On the 18th of March 1967, the captain of the Torrey Canyon was not a happy man. He was due in Port at Milford Haven in Wales later that day and was on a tight deadline to beat the tide. Last night, to save some time he had decided to take an unusual route past the Scilly Isles off the coast of Cornwall.
For those not well versed in marine navigation, there are two channels past the Scilly isles. There is the regular channel, which is wide and safe but a little longer, and the other channel, much narrower and trickier to navigate, normally used by smaller ships like fishing boats, but by taking it the captain would save a few hours and ensure he made the tide and avoided a costly delay.
Now he has found himself off course, pushed by the currents overnight and making the narrow channel is starting to look challenging. But he persists. He orders a tighter turn. Then a tighter turn. All the while the same currents are pushing him further off course.
I should note at this point that the Torrey Canyon is not a small fishing vessel. The Torrey Canyon is an oil tanker. A supertanker in fact. At the time one of the largest ships afloat. And now this massive vessel, nearly 300m long and 40m wide is trying to thread a narrow passage while being pushed off course by strong currents.
The captain keeps ordering tighter and tighter turns, desperate to make the channel but to no avail. The ship strikes a submerged rock and breaks her back. Between 94 and 165 million litres of oil spills into the water, the worst oil spill ever at the time and still one of the top 10. The British air force is called in to bomb the wreck to ignite the remaining oil on board and prevent an even bigger disaster (embarrassingly they miss the massive stationary target with over 25% of the bombs dropped).
You may be thinking at this point that the captain had no choice. After all, isn’t “it takes time to turn an oil tanker/ocean liner/big ship” a common phrase? And that’s true, it does take time. It takes 5 minutes for an oil tanker to make a right angle turn.
Right up until 5 minutes before impact, the captain could have turned away. Instead he persisted with his increasingly risky, and unlikely original plan. He had fallen prey to plan continuation bias.
Plan continuation bias is a common trap we all fall into
Plan continuation bias is not just something that happens to tanker captains. If you have kids of a certain age you will be used to the delicate juggle that goes on every weekend running them to various activities. And it all works out, until someone announces that they have a birthday party to get to and someone else has volunteered you to give a friend a lift as well necessitating an extra pick up and drop off.
That’s when you start making ever more elaborate plans… if I drop Billy off at 10 then race off and pick Amy up from dance I can make it back in time to pick Joey up at 3… if you can pick Billy up on your way back from dropping Sarah at tennis we should be OK. Until someone is left crying in a car park for 2 hours because their ride home was caught in unexpected traffic and the whole plan fell apart.
Or at work, where the release date is set way in advance and you are going to hit that date no matter what. Then the bugs start to roll in from testing and that critical feature is late and getting later every day, but if the devs all work weekends for a while we can still make up the time and hit the date.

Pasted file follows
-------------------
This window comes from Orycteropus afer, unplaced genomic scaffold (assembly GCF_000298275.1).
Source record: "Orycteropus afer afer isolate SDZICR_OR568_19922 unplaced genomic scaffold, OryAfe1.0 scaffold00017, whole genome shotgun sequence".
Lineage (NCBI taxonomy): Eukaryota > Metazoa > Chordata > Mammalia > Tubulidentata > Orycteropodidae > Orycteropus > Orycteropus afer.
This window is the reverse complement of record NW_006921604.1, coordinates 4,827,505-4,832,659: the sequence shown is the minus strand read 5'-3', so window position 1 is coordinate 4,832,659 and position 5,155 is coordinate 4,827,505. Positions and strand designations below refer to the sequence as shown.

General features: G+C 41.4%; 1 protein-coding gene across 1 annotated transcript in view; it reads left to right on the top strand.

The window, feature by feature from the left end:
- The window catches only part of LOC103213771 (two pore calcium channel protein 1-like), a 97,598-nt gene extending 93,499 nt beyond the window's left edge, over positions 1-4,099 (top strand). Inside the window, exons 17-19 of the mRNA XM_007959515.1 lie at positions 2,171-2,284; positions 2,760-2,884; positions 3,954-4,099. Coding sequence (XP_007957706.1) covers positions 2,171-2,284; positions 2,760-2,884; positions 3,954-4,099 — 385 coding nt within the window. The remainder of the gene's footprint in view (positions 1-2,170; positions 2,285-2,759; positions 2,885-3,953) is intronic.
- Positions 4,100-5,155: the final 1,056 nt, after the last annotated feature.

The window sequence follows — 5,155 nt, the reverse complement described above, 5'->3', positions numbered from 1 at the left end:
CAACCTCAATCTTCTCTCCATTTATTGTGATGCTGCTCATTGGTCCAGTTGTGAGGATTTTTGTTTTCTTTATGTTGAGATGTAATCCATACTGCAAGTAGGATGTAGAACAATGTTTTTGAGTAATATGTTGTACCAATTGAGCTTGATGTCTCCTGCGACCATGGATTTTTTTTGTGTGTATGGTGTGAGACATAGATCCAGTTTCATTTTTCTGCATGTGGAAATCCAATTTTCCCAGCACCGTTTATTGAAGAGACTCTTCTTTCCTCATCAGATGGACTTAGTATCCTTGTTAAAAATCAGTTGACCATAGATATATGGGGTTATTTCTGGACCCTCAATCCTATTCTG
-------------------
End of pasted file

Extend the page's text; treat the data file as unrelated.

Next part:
As new problems come in we keep adding more and more layers of complexity, and risk, to our original plan rather than doing the sensible thing and re-assessing our plans when the first problems surface.
How to defend against plan continuation bias
Plan continuation bias is our brain’s built in preference to stick with the current course of action. This is related to the sunk cost fallacy1 where we keep throwing money into a failing project (or onto the gambling table) because we need to make back our losses (except that we never do).
We become invested in our plans and want to see them through. Changing our plans means that we were wrong and that would look bad. Except of course that we weren’t wrong. We were as right as we could be with the information we had at the time. But now things have changed. New information has come to light. New plans need to be made.
Systems that are built with strong feedback loops — where the right information is gathered and presented back to decision makers in a timely fashion is one of the main defences against plan continuation bias. Techniques for gathering and presenting information range from team level work boards in tools like Jira right up to enterprise level Obeya rooms for executive decision making.
The other defence is systems that plan adaptively — rather than make a plan and stick to it come hell or high water, adaptive systems plan in a series of short time horizons. At the end of each planning horizon, the current situation is checked and the goals of the system are assessed to make sure they are still valid. Then a new plan is made for the next planning horizon.
All agile techniques do this out of the box — scrum’s 2 week sprints is a great example. Adaptive planning scales through the enterprise through systems like Quarterly Business Review and OKRs.
Take stock of your business
What does your planning system look like? Do you have strong feedback through a timely presentation of important information? Do you scale adaptive planning through the whole organisation? Or are you sticking to the plan no matter what and running the risk of hitting those submerged rocks?